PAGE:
Persons have asked if this is present or future - "that I may know him, and the power of his resurrection." It is the present power of looking at it objectively. "He that hath this hope in him purifieth himself, even as he is pure." It is the present effect of having the eye fixed on Him and waiting for Him. Final redemption will come, and make good, as to the body, what is true now of the soul. He will make us like Him in the Father's house; and, what I feel is so blessed, He will have us there without even the need of a conscience. Here I must always have my conscience on the qui vive; if not, I am at once caught in a snare of Satan. There I shall not want it, where all around will be blessedness. We shall have the Holy Ghost then too, and His whole power spent in enabling us to enjoy the glory. Now "the love of God is shed abroad in our hearts by the Holy Ghost which is given unto us," but much of the power is spent in making the ship go.
204 As a matter of fact, a number of us have cares, and trials, and temptations. God has thought of all these; He has counted the very hairs of our heads, and given us something that takes us out of them all. He thinks of the weather for us even: "Pray ye that your flight be not in the winter." Nay, even a sparrow falls not to the ground without your Father. God thinks of everything, and gives us complete superiority over everything.
It is blessed to see that the apostle goes from the most exalted thoughts of the revelation of God to the commonest things a saint has to pass through. From things so exalted he turns to two women who were not getting on well together. So it is to-day. There is no forgetfulness in grace. It takes up to the third heaven, but goes down to the smallest things. Even when a runaway slave is in question, the delicacy with which Paul deals with it has been admired in all ages.
What was Christ's comfort on the cross? He could not tell the poor thief that he was going to paradise without telling him that He was going there too: "To-day shalt thou be with me in paradise." So Paul, when thinking of the women who laboured with him, says, "whose names are in the book of life." God being there, there were divine affections; we are put in the place of divine affections.
There is nothing I feel more in going out to visit, than the desire that Christ should be so there, that the thing should come out that would come out of Christ - not my own thoughts. We do not know half how blessed it is to have the mind of Christ; but the mind of Christ was to go down to the cross.
"Rejoice in the Lord alway." Who was a fit person to say that? The man who had been in the third heaven? No. The man a prisoner at Rome. That was rejoicing always; as we have in the Psalms, "I will bless the Lord at all times." When I get the Lord as the object of my heart, there is more of heaven in the prison than out of it. It is not the green pastures and waters of quietness that make him glad, "The Lord is my Shepherd," not the green pastures, though green pastures are very nice. And even if I wander from them, it is "He restoreth my soul." And if death is in the way, I am not afraid, for "Thou art with me." And though there are dreadful enemies, there is a table spread in their presence. Now he says, "My cup runneth over." He carries him through all the difficulties and trials of his own feebleness. Ah! he says, "surely goodness and mercy shall follow me all the days of my life, and I will dwell in the house of the Lord for ever."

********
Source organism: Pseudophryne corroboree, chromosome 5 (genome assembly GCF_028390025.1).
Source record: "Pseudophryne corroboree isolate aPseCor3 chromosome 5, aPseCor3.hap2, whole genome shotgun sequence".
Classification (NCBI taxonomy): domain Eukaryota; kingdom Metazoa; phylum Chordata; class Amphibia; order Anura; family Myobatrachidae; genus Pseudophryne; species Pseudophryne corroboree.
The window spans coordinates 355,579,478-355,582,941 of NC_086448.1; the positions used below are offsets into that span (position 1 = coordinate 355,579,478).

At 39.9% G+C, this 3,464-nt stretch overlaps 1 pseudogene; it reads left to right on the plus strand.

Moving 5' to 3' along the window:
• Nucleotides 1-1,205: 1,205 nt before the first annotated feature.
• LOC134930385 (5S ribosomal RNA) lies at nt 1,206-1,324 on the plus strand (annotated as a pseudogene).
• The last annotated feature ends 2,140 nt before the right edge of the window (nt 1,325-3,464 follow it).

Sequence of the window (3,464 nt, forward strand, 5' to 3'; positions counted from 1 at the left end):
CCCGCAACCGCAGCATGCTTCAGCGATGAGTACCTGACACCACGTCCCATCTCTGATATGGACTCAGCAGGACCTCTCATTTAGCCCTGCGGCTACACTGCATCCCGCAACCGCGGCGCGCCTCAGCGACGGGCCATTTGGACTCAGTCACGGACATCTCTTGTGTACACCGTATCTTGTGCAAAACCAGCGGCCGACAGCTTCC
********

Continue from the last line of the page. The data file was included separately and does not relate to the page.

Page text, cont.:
205 The man who trusted in the Lord, the more trouble he was in, the more he proved that all was right. Paul says, I know Him free, and I know Him in prison. He was sufficient when he was in want, and sufficient when he abounded. So he says, "Rejoice in the Lord alway."
What could they do with such a man? If they kill him, they only send him to heaven; if they let him live, he is all devoted to lead people to the Christ they would destroy.
It is more difficult to rejoice in the Lord in prosperity than in trials, for trials cast us on the Lord. There is more danger for us when there are no trials. But delight in the Lord delivers us altogether from the power of present things. We are not aware, until they are taken away, how much the most spiritual of us lean on props. I mean we lean on things around us. But if we are rejoicing in the Lord alway, that strength can never be taken away, nor can we lose the joy of it.
"Let your moderation be known unto all men." Do you think people will think your conversation is in heaven if you are eager about things of earth? They will only think so if there is the testimony that the heart does not stick up for itself. "The Lord is at hand." All will be set right soon. If you pass on in meekness, and subduedness, and unresistingness, how it acts in keeping the heart and affections right; and the world can see when the mind and spirit is not set on it. So he says, let it be "known unto all men."